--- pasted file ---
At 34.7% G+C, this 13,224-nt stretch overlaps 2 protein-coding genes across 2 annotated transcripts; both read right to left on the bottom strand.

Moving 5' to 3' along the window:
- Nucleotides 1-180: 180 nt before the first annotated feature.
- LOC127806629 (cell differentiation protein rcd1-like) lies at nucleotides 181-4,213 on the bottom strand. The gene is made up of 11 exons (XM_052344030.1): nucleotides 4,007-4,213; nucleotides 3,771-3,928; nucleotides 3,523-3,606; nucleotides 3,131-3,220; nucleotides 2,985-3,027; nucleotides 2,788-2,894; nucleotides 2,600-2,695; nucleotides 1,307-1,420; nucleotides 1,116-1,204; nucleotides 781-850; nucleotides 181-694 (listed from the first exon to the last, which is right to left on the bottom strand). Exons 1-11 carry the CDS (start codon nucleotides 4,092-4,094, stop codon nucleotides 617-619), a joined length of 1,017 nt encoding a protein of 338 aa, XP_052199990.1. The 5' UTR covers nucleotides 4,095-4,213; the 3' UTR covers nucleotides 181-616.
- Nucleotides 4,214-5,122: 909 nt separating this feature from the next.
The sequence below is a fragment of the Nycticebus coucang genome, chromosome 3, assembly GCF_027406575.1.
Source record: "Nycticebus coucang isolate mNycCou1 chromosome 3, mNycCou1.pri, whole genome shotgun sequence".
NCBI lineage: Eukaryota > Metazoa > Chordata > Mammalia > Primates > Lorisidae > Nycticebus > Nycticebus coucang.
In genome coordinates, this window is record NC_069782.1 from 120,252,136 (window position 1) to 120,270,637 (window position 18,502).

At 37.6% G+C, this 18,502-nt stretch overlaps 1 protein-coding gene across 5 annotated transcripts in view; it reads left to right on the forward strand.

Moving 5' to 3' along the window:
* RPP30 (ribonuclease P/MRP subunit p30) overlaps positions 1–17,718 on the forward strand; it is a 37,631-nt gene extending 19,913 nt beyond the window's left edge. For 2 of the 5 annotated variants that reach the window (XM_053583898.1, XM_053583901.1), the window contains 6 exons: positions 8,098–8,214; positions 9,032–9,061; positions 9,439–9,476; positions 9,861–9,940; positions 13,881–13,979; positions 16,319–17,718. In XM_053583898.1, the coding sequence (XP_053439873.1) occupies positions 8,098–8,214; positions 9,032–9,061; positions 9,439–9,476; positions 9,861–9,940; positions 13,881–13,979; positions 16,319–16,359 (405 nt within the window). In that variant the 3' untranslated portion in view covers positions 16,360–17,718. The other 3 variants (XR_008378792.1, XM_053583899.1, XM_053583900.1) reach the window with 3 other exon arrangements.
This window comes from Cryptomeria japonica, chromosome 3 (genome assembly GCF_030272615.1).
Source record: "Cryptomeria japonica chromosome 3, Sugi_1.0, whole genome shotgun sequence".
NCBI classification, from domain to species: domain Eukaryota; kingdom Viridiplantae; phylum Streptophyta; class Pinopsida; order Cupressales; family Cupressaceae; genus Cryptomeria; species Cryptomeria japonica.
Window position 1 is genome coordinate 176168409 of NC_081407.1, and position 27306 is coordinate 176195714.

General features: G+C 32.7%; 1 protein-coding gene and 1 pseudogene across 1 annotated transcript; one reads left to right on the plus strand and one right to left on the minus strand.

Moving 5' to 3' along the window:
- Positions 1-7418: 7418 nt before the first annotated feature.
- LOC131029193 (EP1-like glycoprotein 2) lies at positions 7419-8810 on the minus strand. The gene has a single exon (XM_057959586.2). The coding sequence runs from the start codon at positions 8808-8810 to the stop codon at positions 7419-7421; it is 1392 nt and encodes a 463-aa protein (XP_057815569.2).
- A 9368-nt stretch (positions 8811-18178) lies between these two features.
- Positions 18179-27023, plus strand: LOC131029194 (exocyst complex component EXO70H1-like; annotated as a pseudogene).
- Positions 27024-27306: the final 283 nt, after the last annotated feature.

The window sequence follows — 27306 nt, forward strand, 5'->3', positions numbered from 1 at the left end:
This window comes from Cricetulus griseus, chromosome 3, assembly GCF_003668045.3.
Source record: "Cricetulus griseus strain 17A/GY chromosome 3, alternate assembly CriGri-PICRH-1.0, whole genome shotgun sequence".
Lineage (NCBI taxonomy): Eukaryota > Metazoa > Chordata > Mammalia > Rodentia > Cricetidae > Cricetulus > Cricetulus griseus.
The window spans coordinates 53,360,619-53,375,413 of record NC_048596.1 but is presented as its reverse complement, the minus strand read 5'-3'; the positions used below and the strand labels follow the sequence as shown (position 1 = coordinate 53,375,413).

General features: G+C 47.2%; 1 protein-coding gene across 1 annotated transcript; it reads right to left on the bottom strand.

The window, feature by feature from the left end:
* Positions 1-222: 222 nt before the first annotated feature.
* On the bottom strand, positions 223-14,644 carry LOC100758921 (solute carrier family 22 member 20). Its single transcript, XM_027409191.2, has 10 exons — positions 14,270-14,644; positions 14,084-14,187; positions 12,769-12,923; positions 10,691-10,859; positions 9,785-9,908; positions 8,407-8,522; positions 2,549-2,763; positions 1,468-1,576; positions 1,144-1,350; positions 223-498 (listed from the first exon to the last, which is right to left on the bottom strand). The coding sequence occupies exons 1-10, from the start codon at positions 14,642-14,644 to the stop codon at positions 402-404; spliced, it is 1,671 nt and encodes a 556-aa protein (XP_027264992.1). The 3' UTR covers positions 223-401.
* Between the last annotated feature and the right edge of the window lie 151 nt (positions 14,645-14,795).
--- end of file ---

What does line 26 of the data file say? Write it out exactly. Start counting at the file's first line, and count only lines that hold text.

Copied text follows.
Source record: "Cricetulus griseus strain 17A/GY chromosome 3, alternate assembly CriGri-PICRH-1.0, whole genome shotgun sequence".